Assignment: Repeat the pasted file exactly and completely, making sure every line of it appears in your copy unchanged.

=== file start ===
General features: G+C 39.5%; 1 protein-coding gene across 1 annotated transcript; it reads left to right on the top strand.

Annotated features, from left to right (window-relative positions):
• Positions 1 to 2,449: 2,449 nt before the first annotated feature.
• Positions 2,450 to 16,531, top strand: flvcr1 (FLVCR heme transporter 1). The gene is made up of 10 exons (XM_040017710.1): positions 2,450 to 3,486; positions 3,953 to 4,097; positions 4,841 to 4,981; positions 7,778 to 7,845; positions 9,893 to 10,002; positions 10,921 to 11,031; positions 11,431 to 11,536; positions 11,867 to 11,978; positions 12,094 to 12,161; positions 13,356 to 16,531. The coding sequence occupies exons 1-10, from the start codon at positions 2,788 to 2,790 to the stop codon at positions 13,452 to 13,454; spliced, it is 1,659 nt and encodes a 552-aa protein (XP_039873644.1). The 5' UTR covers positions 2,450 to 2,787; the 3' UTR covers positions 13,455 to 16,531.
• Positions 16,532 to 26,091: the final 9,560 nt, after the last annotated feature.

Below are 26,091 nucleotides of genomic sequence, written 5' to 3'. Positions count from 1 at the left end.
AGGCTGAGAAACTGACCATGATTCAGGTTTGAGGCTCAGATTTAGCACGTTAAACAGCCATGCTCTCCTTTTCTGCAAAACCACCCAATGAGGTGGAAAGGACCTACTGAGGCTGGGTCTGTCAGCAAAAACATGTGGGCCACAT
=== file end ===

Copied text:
General features: G+C 39.5%; 1 protein-coding gene across 1 annotated transcript; it reads left to right on the top strand.

Annotated features, from left to right (window-relative positions):
• Positions 1 to 2,449: 2,449 nt before the first annotated feature.
• Positions 2,450 to 16,531, top strand: flvcr1 (FLVCR heme transporter 1). The gene is made up of 10 exons (XM_040017710.1): positions 2,450 to 3,486; positions 3,953 to 4,097; positions 4,841 to 4,981; positions 7,778 to 7,845; positions 9,893 to 10,002; positions 10,921 to 11,031; positions 11,431 to 11,536; positions 11,867 to 11,978; positions 12,094 to 12,161; positions 13,356 to 16,531. The coding sequence occupies exons 1-10, from the start codon at positions 2,788 to 2,790 to the stop codon at positions 13,452 to 13,454; spliced, it is 1,659 nt and encodes a 552-aa protein (XP_039873644.1). The 5' UTR covers positions 2,450 to 2,787; the 3' UTR covers positions 13,455 to 16,531.
• Positions 16,532 to 26,091: the final 9,560 nt, after the last annotated feature.

Below are 26,091 nucleotides of genomic sequence, written 5' to 3'. Positions count from 1 at the left end.
AGGCTGAGAAACTGACCATGATTCAGGTTTGAGGCTCAGATTTAGCACGTTAAACAGCCATGCTCTCCTTTTCTGCAAAACCACCCAATGAGGTGGAAAGGACCTACTGAGGCTGGGTCTGTCAGCAAAAACATGTGGGCCACAT